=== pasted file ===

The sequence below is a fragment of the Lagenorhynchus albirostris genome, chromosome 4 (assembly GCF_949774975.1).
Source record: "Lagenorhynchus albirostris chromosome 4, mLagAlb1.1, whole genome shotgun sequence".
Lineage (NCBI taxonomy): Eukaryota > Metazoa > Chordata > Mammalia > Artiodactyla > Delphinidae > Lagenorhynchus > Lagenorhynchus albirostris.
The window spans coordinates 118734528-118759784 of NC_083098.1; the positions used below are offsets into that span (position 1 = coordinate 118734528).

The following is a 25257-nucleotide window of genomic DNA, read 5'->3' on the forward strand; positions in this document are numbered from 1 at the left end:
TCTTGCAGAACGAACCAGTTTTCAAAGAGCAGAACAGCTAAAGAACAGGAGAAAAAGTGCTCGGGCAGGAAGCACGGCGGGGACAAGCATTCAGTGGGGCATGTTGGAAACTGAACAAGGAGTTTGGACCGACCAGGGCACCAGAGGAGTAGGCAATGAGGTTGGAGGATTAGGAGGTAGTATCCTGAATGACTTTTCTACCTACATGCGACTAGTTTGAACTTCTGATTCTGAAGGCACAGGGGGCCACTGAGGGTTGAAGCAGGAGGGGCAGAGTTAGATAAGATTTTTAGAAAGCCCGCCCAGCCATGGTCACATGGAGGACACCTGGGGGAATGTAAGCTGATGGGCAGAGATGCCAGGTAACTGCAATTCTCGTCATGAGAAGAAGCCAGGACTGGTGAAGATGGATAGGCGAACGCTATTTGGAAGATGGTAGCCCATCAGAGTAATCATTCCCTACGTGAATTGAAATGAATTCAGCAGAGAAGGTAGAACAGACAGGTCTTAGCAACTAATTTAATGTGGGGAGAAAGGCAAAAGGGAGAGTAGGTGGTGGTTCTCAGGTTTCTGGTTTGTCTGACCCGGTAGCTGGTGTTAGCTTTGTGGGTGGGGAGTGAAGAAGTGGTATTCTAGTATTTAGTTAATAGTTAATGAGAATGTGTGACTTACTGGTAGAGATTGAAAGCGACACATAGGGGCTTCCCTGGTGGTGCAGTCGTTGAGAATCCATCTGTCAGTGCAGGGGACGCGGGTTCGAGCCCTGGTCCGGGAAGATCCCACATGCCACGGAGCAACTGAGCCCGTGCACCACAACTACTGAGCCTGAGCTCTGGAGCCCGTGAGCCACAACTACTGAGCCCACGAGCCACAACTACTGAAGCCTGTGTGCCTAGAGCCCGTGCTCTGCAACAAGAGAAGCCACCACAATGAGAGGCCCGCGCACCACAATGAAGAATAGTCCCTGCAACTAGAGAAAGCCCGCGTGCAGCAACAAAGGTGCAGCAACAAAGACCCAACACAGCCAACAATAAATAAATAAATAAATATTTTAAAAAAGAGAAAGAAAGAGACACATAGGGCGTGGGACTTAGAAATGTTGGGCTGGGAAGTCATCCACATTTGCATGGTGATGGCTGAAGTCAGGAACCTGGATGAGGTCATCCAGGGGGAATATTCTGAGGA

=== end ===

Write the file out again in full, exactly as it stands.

The sequence below is a fragment of the Lagenorhynchus albirostris genome, chromosome 4 (assembly GCF_949774975.1).
Source record: "Lagenorhynchus albirostris chromosome 4, mLagAlb1.1, whole genome shotgun sequence".
Lineage (NCBI taxonomy): Eukaryota > Metazoa > Chordata > Mammalia > Artiodactyla > Delphinidae > Lagenorhynchus > Lagenorhynchus albirostris.
The window spans coordinates 118734528-118759784 of NC_083098.1; the positions used below are offsets into that span (position 1 = coordinate 118734528).

The following is a 25257-nucleotide window of genomic DNA, read 5'->3' on the forward strand; positions in this document are numbered from 1 at the left end:
TCTTGCAGAACGAACCAGTTTTCAAAGAGCAGAACAGCTAAAGAACAGGAGAAAAAGTGCTCGGGCAGGAAGCACGGCGGGGACAAGCATTCAGTGGGGCATGTTGGAAACTGAACAAGGAGTTTGGACCGACCAGGGCACCAGAGGAGTAGGCAATGAGGTTGGAGGATTAGGAGGTAGTATCCTGAATGACTTTTCTACCTACATGCGACTAGTTTGAACTTCTGATTCTGAAGGCACAGGGGGCCACTGAGGGTTGAAGCAGGAGGGGCAGAGTTAGATAAGATTTTTAGAAAGCCCGCCCAGCCATGGTCACATGGAGGACACCTGGGGGAATGTAAGCTGATGGGCAGAGATGCCAGGTAACTGCAATTCTCGTCATGAGAAGAAGCCAGGACTGGTGAAGATGGATAGGCGAACGCTATTTGGAAGATGGTAGCCCATCAGAGTAATCATTCCCTACGTGAATTGAAATGAATTCAGCAGAGAAGGTAGAACAGACAGGTCTTAGCAACTAATTTAATGTGGGGAGAAAGGCAAAAGGGAGAGTAGGTGGTGGTTCTCAGGTTTCTGGTTTGTCTGACCCGGTAGCTGGTGTTAGCTTTGTGGGTGGGGAGTGAAGAAGTGGTATTCTAGTATTTAGTTAATAGTTAATGAGAATGTGTGACTTACTGGTAGAGATTGAAAGCGACACATAGGGGCTTCCCTGGTGGTGCAGTCGTTGAGAATCCATCTGTCAGTGCAGGGGACGCGGGTTCGAGCCCTGGTCCGGGAAGATCCCACATGCCACGGAGCAACTGAGCCCGTGCACCACAACTACTGAGCCTGAGCTCTGGAGCCCGTGAGCCACAACTACTGAGCCCACGAGCCACAACTACTGAAGCCTGTGTGCCTAGAGCCCGTGCTCTGCAACAAGAGAAGCCACCACAATGAGAGGCCCGCGCACCACAATGAAGAATAGTCCCTGCAACTAGAGAAAGCCCGCGTGCAGCAACAAAGGTGCAGCAACAAAGACCCAACACAGCCAACAATAAATAAATAAATAAATATTTTAAAAAAGAGAAAGAAAGAGACACATAGGGCGTGGGACTTAGAAATGTTGGGCTGGGAAGTCATCCACATTTGCATGGTGATGGCTGAAGTCAGGAACCTGGATGAGGTCATCCAGGGGGAATATTCTGAGGA